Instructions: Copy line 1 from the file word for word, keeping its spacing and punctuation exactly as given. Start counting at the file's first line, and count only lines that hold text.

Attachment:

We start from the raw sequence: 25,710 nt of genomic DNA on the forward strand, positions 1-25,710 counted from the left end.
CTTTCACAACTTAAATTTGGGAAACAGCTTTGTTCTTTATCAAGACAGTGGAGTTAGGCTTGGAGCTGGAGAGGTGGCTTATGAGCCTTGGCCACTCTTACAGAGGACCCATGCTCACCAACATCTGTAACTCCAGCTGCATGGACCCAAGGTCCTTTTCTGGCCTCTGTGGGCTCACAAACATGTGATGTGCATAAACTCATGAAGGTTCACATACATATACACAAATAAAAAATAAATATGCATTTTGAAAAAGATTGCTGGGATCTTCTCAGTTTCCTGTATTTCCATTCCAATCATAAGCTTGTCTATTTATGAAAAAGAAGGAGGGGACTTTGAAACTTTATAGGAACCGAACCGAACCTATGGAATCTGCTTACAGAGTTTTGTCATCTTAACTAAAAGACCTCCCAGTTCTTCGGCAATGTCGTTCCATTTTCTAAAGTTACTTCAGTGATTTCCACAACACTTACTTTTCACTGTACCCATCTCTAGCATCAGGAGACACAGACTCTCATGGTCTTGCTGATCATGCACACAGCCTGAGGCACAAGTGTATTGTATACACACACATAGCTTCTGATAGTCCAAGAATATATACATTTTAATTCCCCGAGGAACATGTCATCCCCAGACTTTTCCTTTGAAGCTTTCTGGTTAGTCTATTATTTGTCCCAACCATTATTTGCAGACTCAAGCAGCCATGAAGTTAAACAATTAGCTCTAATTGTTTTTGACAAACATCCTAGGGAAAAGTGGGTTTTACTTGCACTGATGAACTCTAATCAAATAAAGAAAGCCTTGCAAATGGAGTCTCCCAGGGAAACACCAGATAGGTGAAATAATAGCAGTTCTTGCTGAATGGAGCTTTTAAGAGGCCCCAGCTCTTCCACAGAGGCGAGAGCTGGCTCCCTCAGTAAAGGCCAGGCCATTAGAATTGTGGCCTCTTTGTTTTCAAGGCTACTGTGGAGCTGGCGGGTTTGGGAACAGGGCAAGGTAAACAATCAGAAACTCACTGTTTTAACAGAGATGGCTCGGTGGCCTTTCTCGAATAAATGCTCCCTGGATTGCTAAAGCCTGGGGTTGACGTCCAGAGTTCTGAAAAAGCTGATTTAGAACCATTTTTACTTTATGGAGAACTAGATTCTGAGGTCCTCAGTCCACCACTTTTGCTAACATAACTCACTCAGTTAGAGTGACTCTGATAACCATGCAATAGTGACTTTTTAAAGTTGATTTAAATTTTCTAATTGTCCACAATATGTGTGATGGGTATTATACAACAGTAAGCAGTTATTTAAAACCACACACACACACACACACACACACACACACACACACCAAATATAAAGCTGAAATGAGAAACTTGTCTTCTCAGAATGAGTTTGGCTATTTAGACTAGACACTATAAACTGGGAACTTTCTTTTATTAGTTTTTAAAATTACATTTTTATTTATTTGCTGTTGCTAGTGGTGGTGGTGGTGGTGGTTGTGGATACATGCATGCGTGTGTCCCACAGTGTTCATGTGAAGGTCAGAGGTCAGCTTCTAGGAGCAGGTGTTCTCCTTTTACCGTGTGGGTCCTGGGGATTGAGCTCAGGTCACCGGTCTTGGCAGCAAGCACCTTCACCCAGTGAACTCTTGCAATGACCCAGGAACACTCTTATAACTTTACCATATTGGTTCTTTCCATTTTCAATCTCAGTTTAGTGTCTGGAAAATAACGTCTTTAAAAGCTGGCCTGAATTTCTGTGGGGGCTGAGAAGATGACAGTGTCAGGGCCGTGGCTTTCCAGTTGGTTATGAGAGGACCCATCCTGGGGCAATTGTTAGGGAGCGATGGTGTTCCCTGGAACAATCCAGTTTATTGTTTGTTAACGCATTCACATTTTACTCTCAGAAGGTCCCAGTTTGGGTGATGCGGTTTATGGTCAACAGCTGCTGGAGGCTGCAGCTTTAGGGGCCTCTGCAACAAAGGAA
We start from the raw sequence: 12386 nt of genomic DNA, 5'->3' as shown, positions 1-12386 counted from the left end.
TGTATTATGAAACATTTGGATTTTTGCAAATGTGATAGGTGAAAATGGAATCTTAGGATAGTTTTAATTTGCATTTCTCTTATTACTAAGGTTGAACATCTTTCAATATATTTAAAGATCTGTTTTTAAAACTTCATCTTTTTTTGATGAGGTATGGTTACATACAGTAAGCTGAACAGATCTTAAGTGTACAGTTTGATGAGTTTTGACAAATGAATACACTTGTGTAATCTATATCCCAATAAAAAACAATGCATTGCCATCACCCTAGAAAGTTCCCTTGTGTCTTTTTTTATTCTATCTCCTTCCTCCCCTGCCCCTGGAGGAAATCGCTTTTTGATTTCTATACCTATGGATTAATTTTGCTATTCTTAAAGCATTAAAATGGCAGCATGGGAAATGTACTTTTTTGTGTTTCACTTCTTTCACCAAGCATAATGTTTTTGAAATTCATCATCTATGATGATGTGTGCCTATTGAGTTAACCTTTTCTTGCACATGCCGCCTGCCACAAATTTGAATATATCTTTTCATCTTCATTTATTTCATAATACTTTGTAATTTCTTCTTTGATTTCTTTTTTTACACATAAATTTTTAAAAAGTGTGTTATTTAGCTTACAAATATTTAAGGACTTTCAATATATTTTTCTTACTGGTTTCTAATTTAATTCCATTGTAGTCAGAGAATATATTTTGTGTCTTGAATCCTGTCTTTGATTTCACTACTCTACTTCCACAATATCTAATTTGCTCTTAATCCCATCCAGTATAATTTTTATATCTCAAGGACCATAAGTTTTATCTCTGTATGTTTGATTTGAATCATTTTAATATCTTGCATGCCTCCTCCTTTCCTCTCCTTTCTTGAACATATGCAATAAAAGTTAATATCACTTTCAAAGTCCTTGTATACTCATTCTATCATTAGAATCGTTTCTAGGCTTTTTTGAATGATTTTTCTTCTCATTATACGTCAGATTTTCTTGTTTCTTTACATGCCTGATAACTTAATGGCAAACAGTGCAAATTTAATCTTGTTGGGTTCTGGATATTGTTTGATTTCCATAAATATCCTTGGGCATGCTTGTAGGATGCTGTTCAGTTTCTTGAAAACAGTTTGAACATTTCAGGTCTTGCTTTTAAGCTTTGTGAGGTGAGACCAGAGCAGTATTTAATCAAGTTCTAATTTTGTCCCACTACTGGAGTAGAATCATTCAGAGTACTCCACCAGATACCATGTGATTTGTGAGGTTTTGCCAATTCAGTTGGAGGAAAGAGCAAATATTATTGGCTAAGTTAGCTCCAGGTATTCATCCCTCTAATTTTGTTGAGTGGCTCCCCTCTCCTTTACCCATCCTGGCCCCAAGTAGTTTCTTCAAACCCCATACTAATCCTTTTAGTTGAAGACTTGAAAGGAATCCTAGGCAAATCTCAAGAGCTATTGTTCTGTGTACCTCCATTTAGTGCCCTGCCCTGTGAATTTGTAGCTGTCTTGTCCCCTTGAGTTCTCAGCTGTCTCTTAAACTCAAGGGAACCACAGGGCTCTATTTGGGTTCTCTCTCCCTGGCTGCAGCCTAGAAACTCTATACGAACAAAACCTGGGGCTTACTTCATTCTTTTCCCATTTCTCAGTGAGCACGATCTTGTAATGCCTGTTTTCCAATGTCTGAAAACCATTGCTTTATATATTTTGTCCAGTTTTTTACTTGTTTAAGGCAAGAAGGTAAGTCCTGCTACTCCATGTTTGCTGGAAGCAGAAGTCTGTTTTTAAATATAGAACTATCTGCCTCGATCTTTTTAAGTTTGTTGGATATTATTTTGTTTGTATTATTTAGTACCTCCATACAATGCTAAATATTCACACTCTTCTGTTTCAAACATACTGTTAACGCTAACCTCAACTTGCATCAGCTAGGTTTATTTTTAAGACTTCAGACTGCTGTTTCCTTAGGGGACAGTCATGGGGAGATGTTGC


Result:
We start from the raw sequence: 25,710 nt of genomic DNA on the forward strand, positions 1-25,710 counted from the left end.